Yesterday, as I was on the couch watching television with my son, I looked at him and the oddest thought went through my head. I sat their looking at him, thinking, “Holy crap! I’m his DAD.” I repeated it in my head a few more times. “I’m this kid’s dad.” For some reason, I was having a difficult time wrapping my head around it.
After twelve years of being a father, I still look at my kids and am floored by the simple concept that, “I’m the dad.” I’m that guy. I’m the one they’ll talk about through college and when they’re on their own. When they’re talking to their grandchildren, I’m going to be the “dad” they talk about. Out of nowhere it hit me like a brick and suddenly, this thought became remarkably difficult for
me to comprehend.
For the most part I would consider myself a fairly involved father and am confident that most who know me, including my ex-wife, would agree. I did a 2 am feeding or two. My first child spent many hours with me at the office during her first year. Even had her own pack n’ play there. I’ve been the soccer coach. We’ve traveled together a lot. I’ve taken a million pictures, videos, etc. Done my best to be there as much as I could. And yet, it’s taken twelve years for the idea of being a father to start to sink in. How is that possible?
I’m having discussions with my eldest that are becoming more “life philosophies.” You know the ones. The talks that are more about the type of person they want to be when they grow up. I think such discussions smack you in the face with, “Well buddy, what kind of person do YOU want to be when you grow up?” And then it hits you. You’re the grown up. You’re the guy they’re going to look to as the reference point.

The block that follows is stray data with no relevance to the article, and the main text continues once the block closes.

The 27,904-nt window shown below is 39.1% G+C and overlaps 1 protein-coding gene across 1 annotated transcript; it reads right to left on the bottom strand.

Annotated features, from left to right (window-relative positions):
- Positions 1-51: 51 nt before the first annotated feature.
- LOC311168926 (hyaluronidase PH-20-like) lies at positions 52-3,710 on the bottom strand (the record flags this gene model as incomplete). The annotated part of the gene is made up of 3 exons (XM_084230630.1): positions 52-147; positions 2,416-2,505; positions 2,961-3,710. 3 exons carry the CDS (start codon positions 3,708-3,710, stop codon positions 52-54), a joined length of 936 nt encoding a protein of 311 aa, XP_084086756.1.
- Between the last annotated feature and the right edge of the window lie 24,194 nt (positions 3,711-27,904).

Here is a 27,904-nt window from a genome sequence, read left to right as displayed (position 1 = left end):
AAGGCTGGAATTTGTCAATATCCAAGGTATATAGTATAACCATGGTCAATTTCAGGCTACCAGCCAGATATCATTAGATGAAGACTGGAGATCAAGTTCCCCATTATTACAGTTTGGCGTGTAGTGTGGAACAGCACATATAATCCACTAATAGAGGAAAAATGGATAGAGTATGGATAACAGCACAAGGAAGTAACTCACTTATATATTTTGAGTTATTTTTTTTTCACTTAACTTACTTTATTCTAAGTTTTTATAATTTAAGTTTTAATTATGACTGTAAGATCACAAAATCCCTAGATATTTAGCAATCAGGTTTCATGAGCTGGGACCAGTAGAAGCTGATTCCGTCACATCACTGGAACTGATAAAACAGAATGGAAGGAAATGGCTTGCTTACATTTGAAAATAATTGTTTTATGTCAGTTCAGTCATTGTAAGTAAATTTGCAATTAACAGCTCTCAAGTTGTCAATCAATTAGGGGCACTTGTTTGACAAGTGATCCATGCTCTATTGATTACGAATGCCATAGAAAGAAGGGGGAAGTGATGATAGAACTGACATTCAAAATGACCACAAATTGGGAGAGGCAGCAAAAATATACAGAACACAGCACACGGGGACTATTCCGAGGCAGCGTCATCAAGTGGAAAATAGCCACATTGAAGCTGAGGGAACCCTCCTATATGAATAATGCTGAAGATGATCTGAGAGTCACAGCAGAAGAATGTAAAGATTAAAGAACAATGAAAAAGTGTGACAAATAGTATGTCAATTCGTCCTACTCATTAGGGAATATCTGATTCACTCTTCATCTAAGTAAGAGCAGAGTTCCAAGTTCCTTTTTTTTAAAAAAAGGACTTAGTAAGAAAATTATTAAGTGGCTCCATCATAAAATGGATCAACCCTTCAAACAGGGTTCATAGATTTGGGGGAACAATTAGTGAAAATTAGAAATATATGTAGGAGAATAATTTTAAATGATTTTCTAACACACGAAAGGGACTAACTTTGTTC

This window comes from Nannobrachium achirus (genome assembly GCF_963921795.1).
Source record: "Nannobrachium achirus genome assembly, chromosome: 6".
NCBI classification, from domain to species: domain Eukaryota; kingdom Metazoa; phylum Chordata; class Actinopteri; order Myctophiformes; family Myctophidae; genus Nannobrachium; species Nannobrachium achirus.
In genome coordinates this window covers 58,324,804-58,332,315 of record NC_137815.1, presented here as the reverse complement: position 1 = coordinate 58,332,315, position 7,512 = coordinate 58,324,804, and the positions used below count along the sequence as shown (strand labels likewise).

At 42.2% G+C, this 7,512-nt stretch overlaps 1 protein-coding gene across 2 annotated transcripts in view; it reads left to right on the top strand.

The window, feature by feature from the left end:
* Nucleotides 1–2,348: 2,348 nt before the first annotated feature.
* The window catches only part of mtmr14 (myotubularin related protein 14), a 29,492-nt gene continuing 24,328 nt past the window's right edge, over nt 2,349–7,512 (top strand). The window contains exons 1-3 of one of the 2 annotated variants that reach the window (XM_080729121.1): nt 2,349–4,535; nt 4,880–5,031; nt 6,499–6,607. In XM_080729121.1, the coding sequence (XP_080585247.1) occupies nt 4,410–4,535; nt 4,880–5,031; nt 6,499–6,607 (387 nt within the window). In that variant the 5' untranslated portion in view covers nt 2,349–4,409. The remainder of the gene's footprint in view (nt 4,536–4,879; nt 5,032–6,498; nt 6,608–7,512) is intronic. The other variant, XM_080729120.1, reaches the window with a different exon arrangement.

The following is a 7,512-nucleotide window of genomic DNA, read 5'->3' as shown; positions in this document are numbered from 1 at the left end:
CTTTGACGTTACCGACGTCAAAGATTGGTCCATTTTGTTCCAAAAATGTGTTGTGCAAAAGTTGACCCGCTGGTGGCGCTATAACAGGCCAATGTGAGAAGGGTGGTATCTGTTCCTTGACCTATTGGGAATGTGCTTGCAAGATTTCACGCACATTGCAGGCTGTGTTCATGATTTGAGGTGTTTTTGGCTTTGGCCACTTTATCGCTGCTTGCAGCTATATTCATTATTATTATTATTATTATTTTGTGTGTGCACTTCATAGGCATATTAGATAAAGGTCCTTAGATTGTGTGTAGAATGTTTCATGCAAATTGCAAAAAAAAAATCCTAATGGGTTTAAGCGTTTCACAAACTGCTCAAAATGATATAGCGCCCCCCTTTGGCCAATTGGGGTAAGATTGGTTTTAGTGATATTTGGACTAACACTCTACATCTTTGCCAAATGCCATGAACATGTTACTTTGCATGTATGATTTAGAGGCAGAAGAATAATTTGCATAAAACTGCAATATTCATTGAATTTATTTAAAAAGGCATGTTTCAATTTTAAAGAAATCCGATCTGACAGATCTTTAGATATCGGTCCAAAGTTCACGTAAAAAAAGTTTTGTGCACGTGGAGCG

As dads we screw up a lot. Both as fathers and as human beings in general. We make mistakes and have to hold ourselves accountable for those errors in judgement. We do the best we can and base our decisions and our approaches on decades worth of research living our own lives. Still, we’re far from perfect. But I think the very idea of being “dad” should, if nothing else, force us to become increasingly introspective as to the type of person we are beyond just being the dad. By that, I mean, we should take this amazing opportunity to grow as individuals and ask ourselves, “what kind of person do we want to be when we grow up.” Because it’s impossible to ask a twelve-year-old what type of person they want to be when they grow up and then help them get there, if we aren’t asking ourselves the same question and working to get their as well.
I’m looking up at pictures of my kids that are hanging up in my office. It still amazes me to think that these are my kids. That I’m the guy who’s been entrusted with the task of being their father. And I love the fact that it continues to blow my mind even after all this time.